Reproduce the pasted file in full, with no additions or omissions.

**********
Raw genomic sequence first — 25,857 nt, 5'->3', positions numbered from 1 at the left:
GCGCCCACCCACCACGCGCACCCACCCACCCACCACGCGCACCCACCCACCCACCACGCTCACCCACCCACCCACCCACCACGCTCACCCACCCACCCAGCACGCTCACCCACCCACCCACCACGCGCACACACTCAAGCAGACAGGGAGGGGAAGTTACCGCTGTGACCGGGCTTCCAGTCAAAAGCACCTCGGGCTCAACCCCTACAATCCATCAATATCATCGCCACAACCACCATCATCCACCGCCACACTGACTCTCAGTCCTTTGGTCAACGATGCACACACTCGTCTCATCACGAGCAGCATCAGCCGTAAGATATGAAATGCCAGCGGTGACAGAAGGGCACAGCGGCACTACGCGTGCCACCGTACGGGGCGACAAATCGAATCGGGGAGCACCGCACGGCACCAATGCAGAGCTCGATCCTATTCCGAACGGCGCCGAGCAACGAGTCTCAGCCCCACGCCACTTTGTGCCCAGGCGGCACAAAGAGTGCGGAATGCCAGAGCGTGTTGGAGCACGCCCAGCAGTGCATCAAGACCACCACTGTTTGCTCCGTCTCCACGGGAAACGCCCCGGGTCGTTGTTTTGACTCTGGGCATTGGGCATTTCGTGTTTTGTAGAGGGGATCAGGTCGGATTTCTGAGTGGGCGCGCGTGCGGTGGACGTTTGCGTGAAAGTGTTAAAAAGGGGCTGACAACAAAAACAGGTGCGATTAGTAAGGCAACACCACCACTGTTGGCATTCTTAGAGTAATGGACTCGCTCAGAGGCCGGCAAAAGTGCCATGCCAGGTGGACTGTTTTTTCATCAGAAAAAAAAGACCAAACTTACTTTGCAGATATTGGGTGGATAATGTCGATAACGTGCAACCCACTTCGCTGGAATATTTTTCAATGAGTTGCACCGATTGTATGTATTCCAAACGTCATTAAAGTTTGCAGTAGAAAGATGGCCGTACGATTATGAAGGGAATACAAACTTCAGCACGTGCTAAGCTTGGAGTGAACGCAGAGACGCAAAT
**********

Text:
Raw genomic sequence first — 25,857 nt, 5'->3', positions numbered from 1 at the left:
GCGCCCACCCACCACGCGCACCCACCCACCCACCACGCGCACCCACCCACCCACCACGCTCACCCACCCACCCACCCACCACGCTCACCCACCCACCCAGCACGCTCACCCACCCACCCACCACGCGCACACACTCAAGCAGACAGGGAGGGGAAGTTACCGCTGTGACCGGGCTTCCAGTCAAAAGCACCTCGGGCTCAACCCCTACAATCCATCAATATCATCGCCACAACCACCATCATCCACCGCCACACTGACTCTCAGTCCTTTGGTCAACGATGCACACACTCGTCTCATCACGAGCAGCATCAGCCGTAAGATATGAAATGCCAGCGGTGACAGAAGGGCACAGCGGCACTACGCGTGCCACCGTACGGGGCGACAAATCGAATCGGGGAGCACCGCACGGCACCAATGCAGAGCTCGATCCTATTCCGAACGGCGCCGAGCAACGAGTCTCAGCCCCACGCCACTTTGTGCCCAGGCGGCACAAAGAGTGCGGAATGCCAGAGCGTGTTGGAGCACGCCCAGCAGTGCATCAAGACCACCACTGTTTGCTCCGTCTCCACGGGAAACGCCCCGGGTCGTTGTTTTGACTCTGGGCATTGGGCATTTCGTGTTTTGTAGAGGGGATCAGGTCGGATTTCTGAGTGGGCGCGCGTGCGGTGGACGTTTGCGTGAAAGTGTTAAAAAGGGGCTGACAACAAAAACAGGTGCGATTAGTAAGGCAACACCACCACTGTTGGCATTCTTAGAGTAATGGACTCGCTCAGAGGCCGGCAAAAGTGCCATGCCAGGTGGACTGTTTTTTCATCAGAAAAAAAAGACCAAACTTACTTTGCAGATATTGGGTGGATAATGTCGATAACGTGCAACCCACTTCGCTGGAATATTTTTCAATGAGTTGCACCGATTGTATGTATTCCAAACGTCATTAAAGTTTGCAGTAGAAAGATGGCCGTACGATTATGAAGGGAATACAAACTTCAGCACGTGCTAAGCTTGGAGTGAACGCAGAGACGCAAAT